Advantanges and Disadvantages of Credit Cards

By Sharon L. Cohen

  • Overview

    Advantanges and Disadvantages of Credit Cards
    A credit card is a thin plastic card that normally measures 3-1/8 by 2-1/8 inches in size and includes personal identification information, such as a name and signature. It authorizes a person to charge items or services purchased on an account, so that charges will come at a later time. Credit cards were first used in the 1920s, but greatly increased in popularity after World War II. The advantages or disadvantages associated with credit cards depend on how they are used or misused by their owners.
  • Convenience

    One of the advantages of credit cards is that they can be used in place of money in most locations, so that people do not have to personally carry a great deal of cash with them. This makes it more convenient and safe, as credit card companies can be called immediately to stop payment if a card is stolen or lost. Also, the credit card extends your ability to buy. If you want to purchase something, but do not have the money with you at the time, you can still get what you want and pay for it later. Most recently, credit cards also allows people to buy products and services online through e-commerce Web sites. From the computer in their home office, they can shop all over the world. Credit cards also make it possible to travel throughout the world without being concerned about currency exchange.
  • Borrowing

    Using credit cards also helps people build up credit and demonstrate their ability to pay in monthly installments for loans and home mortgages. Financial institutions do not like to loan money to individuals who do not have a credit history that shows their ability to pay off debt in a timely manner. Likewise, when someone wants to go to the bank for a commercial loan for his business, it is important to be able to show the funder that the money borrowed will be paid back on time.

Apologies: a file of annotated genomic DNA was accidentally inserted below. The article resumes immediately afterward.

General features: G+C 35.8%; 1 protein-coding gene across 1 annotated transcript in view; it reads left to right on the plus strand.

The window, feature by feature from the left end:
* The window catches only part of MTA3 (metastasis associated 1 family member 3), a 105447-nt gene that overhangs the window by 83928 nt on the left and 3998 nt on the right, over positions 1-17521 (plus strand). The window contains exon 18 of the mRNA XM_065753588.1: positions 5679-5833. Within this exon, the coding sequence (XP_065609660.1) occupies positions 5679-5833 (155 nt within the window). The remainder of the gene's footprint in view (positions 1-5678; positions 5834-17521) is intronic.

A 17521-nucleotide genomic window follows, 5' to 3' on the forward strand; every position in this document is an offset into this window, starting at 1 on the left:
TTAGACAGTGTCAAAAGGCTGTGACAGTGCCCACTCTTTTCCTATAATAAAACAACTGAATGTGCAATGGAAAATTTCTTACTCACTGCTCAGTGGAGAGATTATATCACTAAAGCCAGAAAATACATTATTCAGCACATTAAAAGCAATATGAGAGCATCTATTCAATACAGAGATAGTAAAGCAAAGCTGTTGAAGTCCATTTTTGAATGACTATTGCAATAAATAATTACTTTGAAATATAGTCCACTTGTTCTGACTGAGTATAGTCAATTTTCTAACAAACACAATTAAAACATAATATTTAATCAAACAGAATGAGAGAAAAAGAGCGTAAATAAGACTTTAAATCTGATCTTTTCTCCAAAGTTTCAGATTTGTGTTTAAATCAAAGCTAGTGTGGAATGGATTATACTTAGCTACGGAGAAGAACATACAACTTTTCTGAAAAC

• Overspending

    However, there are also disadvantages to having a credit card. It is very possible, as is the case with many people today, to spend more than what one's budget allows. Similarly, when someone has a credit card, it is enticing to buy things that are not needed. This can have very negative results, since the interest due on the monthly payments makes it extremely difficult to pay back the principle in a timely manner. The amount due continues to increase until it is almost impossible to bring it back down to zero. This becomes even more of a problem when someone has several credit cards and starts paying off one with the other. The credit debt gets deeper and deeper.
  • Delayed Reaction

    When someone has a credit card, it is enticing to purchase items on impulse that are not needed. You easily hand over the credit card without giving much thought to what you are buying. This frequently means you are more likely to get into debt buying things that would normally be either too expensive or a luxury rather than a necessity.
  • Bad Credit Rating

    Paying off your credit cards in a timely manner can make you a shining star in the eyes of lenders. Yet, the opposite also holds true. It is very difficult to get a mortgage or loan from a financial institution when someone owes a great deal of money on a credit card and continues to get further and further behind in payments. If you have a tendency to overspend, the best thing to do is cut up your credit card(s) and use a debit card instead. This will keep you in good stead with lenders.
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